“excuse the scrawl”: literary letters from St. John’s special collections

Alongside collections of manuscripts and early printed books, St. John’s College’s Special Collections include personal papers of a number of well-known literary figures: Robert Graves, A.E. Housman, Jane Austen, Philip Larkin, Spike Milligan and Professor J.B. Leishman. Included in these papers is a great deal of correspondence, occasionally between other literary figures, or concerning literary topics.

The library’s current exhibition (Trinity Term – Summer Vacation 2017) displays the letters of twenty-two of these correspondents. All members of St. John’s College are welcome to attend the exhibition and to bring their guests. Non-members should contact the Librarian (library@sjc.ox.ac.uk) to arrange a viewing appointment.

Literary Societies

1) W.B. Yeats to Charlotte Shaw, 22nd September 1932

W.B. Yeats writes to Charlotte Shaw in 1932

While certain literary groupings such as the “war poets” and the Movement of the 1950s were never formally endorsed by its supposed members, the Irish Academy of Letters, discussed in this letter from W.B. Yeats to Charlotte Shaw, was different altogether. The Academy sought to organise Irish writers chiefly in order to counter censorship. By September 1932, when this letter was sent, James Joyce had refused an invitation to join the Academy, while authors such as Padraic Colum and James Stephens, the novelist Edith Somerville, the short story writer Frank O’Connor, and the dramatist Lennox Robinson, had all become members.

Continue reading


Jane and George Austen, Letters (MS 279)

This collection of six letters, either written by or relating to the novelist Jane Austen, is one of the most interesting items held in St John’s College Library. George Austen, Jane’s father (and the writer of one of the letters), and her brothers James and Henry all studied at and became Fellows of St John’s, giving the family a connection to the College.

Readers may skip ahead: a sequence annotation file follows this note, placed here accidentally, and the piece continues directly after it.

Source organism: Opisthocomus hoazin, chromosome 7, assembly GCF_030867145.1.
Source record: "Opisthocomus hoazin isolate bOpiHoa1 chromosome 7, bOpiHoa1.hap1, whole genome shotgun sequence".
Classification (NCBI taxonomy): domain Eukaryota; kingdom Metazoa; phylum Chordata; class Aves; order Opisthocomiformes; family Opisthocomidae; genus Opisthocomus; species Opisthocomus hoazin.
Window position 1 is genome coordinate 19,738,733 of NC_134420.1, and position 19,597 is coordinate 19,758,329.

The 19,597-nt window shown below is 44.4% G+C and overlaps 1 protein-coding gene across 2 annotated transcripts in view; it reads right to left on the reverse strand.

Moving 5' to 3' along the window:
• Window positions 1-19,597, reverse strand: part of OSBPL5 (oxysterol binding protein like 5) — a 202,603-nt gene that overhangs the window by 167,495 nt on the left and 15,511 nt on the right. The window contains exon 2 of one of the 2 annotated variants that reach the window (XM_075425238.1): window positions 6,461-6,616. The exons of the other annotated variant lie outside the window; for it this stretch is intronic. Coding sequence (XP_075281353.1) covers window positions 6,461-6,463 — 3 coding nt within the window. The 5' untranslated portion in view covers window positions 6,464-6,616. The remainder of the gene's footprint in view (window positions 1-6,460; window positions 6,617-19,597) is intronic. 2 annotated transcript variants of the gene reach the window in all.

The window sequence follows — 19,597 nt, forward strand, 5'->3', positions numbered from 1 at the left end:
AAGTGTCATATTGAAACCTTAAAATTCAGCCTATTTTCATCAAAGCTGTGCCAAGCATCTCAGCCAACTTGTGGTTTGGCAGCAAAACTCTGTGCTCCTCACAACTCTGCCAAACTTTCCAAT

The letters are mounted in a guard book and consist of one letter written by George Austen, followed by five written by Jane herself to her niece Anna Austen (later Anna Lefroy). The letters remained in the Lefroy family; the latter were donated to the College by Mary Isabella Lefroy (Anna’s granddaughter) in 1939, and the former by Miss L. L. Lefroy the following year.

George Austen Letter

Letter from George Austen to Thomas Cadell, 1st November 1797 (MS 279) (Reproduced by permission of the President and Fellows of St John’s College, Oxford)

George Austen’s letter is dated the 1st November 1797, and addressed from the family home in Steventon, Hampshire, where he was rector. It was sent to the publisher Thomas Cadell, (presumably Thomas Cadell the younger), owner of a successful and respected London publishing firm established by his father. George offers Cadell the manuscript of First Impressions, which would eventually become Pride and Prejudice – today perhaps Jane’s best-known and most-loved work. In the letter, frequently cited by Austen scholars, George describes the book as ‘about the same length as Miss Burney’s Evelina’, referring to a hugely popular novel of 1776, which is generally considered to have had some influence on Jane’s work. His efforts were unsuccessful however; a note on the top of the letter states that the manuscript was ‘declined by return of post’. This very blunt rejection marked the start of Jane’s struggle to get her works published, something that she would only achieve fourteen years later with Sense and Sensibility.

Jane Austen Letter

Letter from Jane Austen to Anna Austen, 1814 (MS 279) (Reproduced by permission of the President and Fellows of St John’s College, Oxford)

Jane’s letters, by contrast, are of a personal rather than commercial nature. Written in 1814, they also give a different perspective on her career; by that time she was a published author, albeit an anonymous one. Sense and Sensibility, as noted above, had been published in 1811, Pride and Prejudice in 1813 and Mansfield Park earlier in 1814. They had all been commercial successes, and had given Jane experience of dealing with publishers. With this in mind it is perhaps unsurprising that the content of the letters, written to Anna Austen (later Anna Lefroy), concerns the recipient’s own attempts at writing a novel. Jane provides criticism, advice and encouragement regarding her niece’s efforts, as well as discussing more general domestic and familial news. Most are sent from the Hampshire village of Chawton, part of Jane’s brother Edward’s estate, where she lived from 1809 with her mother and sister Cassandra and which marked one of the most productive stages of her career. The letters therefore give a sense of Jane’s confidence in her authorial identity; her status as a writer becomes an inherent part of her general correspondence with her niece. In short, the letters provide insights both into Jane’s career as a writer and the ways in which members of her family engaged with it.


Butler, Marilyn, ‘Austen, Jane (1775 – 1817)’ Oxford Dictionary of National Biography, Oxford University Press, 2004; online edn, Jan 2010 [http://www.oxforddnb.com/view/article/904, accessed 24 June 2014]

Dille, Catherine, ‘Cadell, Thomas, the elder (1742 – 1802)’, Oxford Dictionary of National Biography, Oxford University Press, 2004; online edn, Jan 2008 [http://www.oxforddnb.com/view/article/4302, accessed 24 June 2014]